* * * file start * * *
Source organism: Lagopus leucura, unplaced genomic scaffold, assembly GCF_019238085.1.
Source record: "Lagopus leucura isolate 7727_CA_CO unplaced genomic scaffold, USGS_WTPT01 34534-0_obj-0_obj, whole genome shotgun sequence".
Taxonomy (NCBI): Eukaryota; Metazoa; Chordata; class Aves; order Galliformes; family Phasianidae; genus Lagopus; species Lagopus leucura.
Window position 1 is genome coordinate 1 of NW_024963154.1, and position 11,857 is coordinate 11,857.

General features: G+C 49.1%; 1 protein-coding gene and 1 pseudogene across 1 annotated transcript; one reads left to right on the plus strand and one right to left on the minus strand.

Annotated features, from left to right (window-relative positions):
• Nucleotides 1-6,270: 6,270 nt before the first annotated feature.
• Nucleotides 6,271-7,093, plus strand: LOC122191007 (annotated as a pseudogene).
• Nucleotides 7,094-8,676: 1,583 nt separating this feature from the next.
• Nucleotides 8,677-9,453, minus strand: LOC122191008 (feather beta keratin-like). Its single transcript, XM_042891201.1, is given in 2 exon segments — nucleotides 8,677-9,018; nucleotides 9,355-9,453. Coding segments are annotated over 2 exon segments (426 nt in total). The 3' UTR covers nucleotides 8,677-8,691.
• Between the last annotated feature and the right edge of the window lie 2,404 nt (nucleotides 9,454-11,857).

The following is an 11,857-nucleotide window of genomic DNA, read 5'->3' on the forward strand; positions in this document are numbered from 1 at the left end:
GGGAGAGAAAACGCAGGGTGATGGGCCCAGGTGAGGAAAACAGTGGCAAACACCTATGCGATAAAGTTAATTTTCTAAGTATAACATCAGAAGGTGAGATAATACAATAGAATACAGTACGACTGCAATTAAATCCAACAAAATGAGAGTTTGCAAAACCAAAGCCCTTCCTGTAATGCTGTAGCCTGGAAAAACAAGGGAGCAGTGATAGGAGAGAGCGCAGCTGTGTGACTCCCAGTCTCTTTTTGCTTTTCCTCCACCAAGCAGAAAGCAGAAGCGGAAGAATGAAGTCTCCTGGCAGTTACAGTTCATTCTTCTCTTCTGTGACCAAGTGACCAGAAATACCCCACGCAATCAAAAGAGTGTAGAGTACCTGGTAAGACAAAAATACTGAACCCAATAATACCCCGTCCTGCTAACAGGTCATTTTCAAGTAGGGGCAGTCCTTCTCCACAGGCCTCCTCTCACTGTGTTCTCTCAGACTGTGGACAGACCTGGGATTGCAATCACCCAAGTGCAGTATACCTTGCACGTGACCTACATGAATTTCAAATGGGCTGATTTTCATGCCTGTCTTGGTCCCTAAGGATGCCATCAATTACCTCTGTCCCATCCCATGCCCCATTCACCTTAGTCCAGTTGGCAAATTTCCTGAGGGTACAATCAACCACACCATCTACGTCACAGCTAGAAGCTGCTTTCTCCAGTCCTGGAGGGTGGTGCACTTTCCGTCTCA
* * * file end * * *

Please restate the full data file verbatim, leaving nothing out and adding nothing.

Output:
Source organism: Lagopus leucura, unplaced genomic scaffold, assembly GCF_019238085.1.
Source record: "Lagopus leucura isolate 7727_CA_CO unplaced genomic scaffold, USGS_WTPT01 34534-0_obj-0_obj, whole genome shotgun sequence".
Taxonomy (NCBI): Eukaryota; Metazoa; Chordata; class Aves; order Galliformes; family Phasianidae; genus Lagopus; species Lagopus leucura.
Window position 1 is genome coordinate 1 of NW_024963154.1, and position 11,857 is coordinate 11,857.

General features: G+C 49.1%; 1 protein-coding gene and 1 pseudogene across 1 annotated transcript; one reads left to right on the plus strand and one right to left on the minus strand.

Annotated features, from left to right (window-relative positions):
• Nucleotides 1-6,270: 6,270 nt before the first annotated feature.
• Nucleotides 6,271-7,093, plus strand: LOC122191007 (annotated as a pseudogene).
• Nucleotides 7,094-8,676: 1,583 nt separating this feature from the next.
• Nucleotides 8,677-9,453, minus strand: LOC122191008 (feather beta keratin-like). Its single transcript, XM_042891201.1, is given in 2 exon segments — nucleotides 8,677-9,018; nucleotides 9,355-9,453. Coding segments are annotated over 2 exon segments (426 nt in total). The 3' UTR covers nucleotides 8,677-8,691.
• Between the last annotated feature and the right edge of the window lie 2,404 nt (nucleotides 9,454-11,857).

The following is an 11,857-nucleotide window of genomic DNA, read 5'->3' on the forward strand; positions in this document are numbered from 1 at the left end:
GGGAGAGAAAACGCAGGGTGATGGGCCCAGGTGAGGAAAACAGTGGCAAACACCTATGCGATAAAGTTAATTTTCTAAGTATAACATCAGAAGGTGAGATAATACAATAGAATACAGTACGACTGCAATTAAATCCAACAAAATGAGAGTTTGCAAAACCAAAGCCCTTCCTGTAATGCTGTAGCCTGGAAAAACAAGGGAGCAGTGATAGGAGAGAGCGCAGCTGTGTGACTCCCAGTCTCTTTTTGCTTTTCCTCCACCAAGCAGAAAGCAGAAGCGGAAGAATGAAGTCTCCTGGCAGTTACAGTTCATTCTTCTCTTCTGTGACCAAGTGACCAGAAATACCCCACGCAATCAAAAGAGTGTAGAGTACCTGGTAAGACAAAAATACTGAACCCAATAATACCCCGTCCTGCTAACAGGTCATTTTCAAGTAGGGGCAGTCCTTCTCCACAGGCCTCCTCTCACTGTGTTCTCTCAGACTGTGGACAGACCTGGGATTGCAATCACCCAAGTGCAGTATACCTTGCACGTGACCTACATGAATTTCAAATGGGCTGATTTTCATGCCTGTCTTGGTCCCTAAGGATGCCATCAATTACCTCTGTCCCATCCCATGCCCCATTCACCTTAGTCCAGTTGGCAAATTTCCTGAGGGTACAATCAACCACACCATCTACGTCACAGCTAGAAGCTGCTTTCTCCAGTCCTGGAGGGTGGTGCACTTTCCGTCTCA